It’s a controversial issue that has implications for employment for the foreseeable future.
Now as the vaccination process gathers pace with more of the working age population becoming vaccinated, businesses need to consider the legal implications of possibly insisting that employees have the jab.
The Government has not yet released any guidance on vaccination for employers. However, existing employment law gives some pointers on how to approach the issue.
As the Government has not legislated for the vaccine to be mandatory, on balance it would be risky for employers to insist on vaccination, even in workplaces where there is close contact with vulnerable people such as the social care sector.
ACAS guidance advises that employers should support staff in getting the vaccine and detail the benefits of the vaccine to employees, but cannot force it upon them.
However, there may be circumstances in the future where it might be necessary to make vaccination mandatory for someone to do their job, for example where they travel overseas and need to be vaccinated to do so.
A recent survey from YouGov suggests that one in five people are unlikely to get the vaccination. Reasons for this vary, from lack of confidence in the safety of the vaccination to being opposed to vaccinations in general.
Any available vaccine may also not be suitable for all and therefore there are a number of factors for employers to consider before rolling out a vaccination policy such as disability, pregnancy or religion.
Vaccination policies may therefore be indirectly discriminatory unless they can be justified. Various exceptions may therefore need to be carved out if an employer is looking to roll out a policy on vaccination.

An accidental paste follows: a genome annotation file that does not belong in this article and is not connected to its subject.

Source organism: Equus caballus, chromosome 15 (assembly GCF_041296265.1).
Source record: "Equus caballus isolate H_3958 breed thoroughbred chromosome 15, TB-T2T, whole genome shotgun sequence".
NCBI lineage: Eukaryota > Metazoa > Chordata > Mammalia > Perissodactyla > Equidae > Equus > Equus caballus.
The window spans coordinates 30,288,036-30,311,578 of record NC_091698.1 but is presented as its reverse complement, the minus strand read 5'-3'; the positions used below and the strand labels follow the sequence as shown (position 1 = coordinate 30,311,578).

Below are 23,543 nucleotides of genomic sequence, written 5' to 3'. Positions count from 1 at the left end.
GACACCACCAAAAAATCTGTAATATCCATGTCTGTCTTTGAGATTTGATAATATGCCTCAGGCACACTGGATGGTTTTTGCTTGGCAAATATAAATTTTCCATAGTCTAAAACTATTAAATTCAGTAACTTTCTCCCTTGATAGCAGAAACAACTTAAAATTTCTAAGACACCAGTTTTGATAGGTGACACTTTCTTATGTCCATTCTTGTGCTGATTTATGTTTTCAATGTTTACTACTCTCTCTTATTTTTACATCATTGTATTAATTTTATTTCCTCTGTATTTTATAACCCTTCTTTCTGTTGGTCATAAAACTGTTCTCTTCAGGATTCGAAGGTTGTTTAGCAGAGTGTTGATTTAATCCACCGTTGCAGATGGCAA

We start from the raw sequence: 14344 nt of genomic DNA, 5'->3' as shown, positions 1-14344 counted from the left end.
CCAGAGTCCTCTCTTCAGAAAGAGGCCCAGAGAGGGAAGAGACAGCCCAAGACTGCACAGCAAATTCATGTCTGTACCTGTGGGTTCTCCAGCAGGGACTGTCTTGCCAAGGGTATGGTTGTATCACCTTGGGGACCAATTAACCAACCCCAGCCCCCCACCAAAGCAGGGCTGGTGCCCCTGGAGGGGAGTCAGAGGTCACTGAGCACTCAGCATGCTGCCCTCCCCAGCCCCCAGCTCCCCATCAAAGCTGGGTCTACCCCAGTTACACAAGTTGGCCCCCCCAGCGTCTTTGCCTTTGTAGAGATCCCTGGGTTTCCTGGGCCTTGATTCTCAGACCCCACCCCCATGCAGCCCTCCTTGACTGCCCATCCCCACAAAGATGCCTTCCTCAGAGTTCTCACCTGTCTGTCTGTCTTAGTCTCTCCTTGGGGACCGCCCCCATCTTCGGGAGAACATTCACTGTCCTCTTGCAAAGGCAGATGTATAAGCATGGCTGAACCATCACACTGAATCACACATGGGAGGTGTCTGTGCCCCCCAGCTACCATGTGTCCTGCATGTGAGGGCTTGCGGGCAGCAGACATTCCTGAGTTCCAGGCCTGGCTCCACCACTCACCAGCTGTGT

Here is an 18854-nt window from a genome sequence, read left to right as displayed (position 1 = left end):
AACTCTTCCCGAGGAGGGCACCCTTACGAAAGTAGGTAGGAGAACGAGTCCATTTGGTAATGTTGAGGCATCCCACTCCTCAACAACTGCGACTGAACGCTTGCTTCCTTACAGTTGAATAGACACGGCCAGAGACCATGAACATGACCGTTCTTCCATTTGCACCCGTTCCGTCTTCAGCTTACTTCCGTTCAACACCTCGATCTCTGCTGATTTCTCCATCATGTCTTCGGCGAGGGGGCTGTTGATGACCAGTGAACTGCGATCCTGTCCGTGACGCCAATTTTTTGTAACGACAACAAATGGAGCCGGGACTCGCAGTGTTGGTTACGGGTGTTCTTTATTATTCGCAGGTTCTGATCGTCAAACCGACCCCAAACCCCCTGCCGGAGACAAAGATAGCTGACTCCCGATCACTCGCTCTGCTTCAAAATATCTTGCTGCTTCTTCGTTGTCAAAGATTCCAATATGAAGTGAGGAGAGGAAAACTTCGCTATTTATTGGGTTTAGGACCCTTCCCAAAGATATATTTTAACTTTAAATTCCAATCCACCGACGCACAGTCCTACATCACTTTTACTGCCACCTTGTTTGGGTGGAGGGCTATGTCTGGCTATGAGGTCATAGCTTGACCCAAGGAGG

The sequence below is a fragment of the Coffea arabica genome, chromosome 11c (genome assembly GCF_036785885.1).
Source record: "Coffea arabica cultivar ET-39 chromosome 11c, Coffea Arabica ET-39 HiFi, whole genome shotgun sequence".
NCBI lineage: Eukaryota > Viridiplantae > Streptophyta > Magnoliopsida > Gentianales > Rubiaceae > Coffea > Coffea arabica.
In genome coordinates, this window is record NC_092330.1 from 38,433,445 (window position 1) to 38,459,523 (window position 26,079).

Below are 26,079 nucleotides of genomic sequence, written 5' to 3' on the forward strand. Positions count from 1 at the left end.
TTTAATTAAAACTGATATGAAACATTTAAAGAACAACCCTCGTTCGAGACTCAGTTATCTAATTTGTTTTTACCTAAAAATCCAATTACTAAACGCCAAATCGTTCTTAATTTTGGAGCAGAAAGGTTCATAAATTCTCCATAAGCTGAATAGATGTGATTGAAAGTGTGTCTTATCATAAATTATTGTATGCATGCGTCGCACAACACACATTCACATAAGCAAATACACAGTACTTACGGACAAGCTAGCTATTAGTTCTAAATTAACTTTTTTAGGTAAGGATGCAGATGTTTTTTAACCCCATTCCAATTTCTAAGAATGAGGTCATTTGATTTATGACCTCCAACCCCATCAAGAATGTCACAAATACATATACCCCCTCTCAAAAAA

Certain religious or moral objections to the vaccine may also be protected under the characteristic of religious or personal belief, under the Equality Act 2010.
There is certainly scope for a wide range of views on vaccination to fall within this protection, but not all views will qualify. For such claims to be successful there needs to be both a detriment and a causative connection to the religion or belief.
Important questions that need to be considered:
Can an employee be dismissed for refusing vaccination?
If an employee has been continuously employed by the employer for two years or more, then the usual unfair dismissal test will apply and the tribunal will consider the reasonableness of the process and the decision. Failure to follow a reasonable instruction can lead to a fair dismissal; most likely as ‘dismissal for some other substantial reason’ (SOSR). If the potentially fair reason is misconduct, then the reasonableness of the employer’s instruction and whether the employee’s refusal was unreasonable will need to be considered. Unless vaccination is necessary for an employee to carry out their role, the requirement is unlikely to be considered reasonable and a tribunal would be slow to impose what is effectively a medical procedure on employees.
Whilst there is yet to be any case law, a tribunal is likely to have sympathy with an employee who did not want to get the COVID-19 vaccine and was dismissed or disciplined as a result.
Can an employer require an employee to disclose whether they have been vaccinated?
Requiring employees to disclose whether they have been vaccinated gives rise to both data protection and discrimination issues.
Employers would have to consider why they need evidence of vaccination and whether it is appropriate for the business.
How will a vaccine impact an employer’s COVID-19 risk assessment?
In view of the potential for individuals to refuse a vaccination, risk assessments may need to determine if additional measures can be put in place if an employee chooses not to be vaccinated.
What does this mean for employers?
Employers will need to consider vaccination as part of their risk assessment and should be encouraging employees to get vaccinated once this becomes a realistic possibility for all.
If an employer intends to mandate the vaccine as part of its approach to reducing risks, it will be open to discrimination claims and will need to consider whether there are reasonable alternatives.
This should be explored when carrying out the risk assessment.
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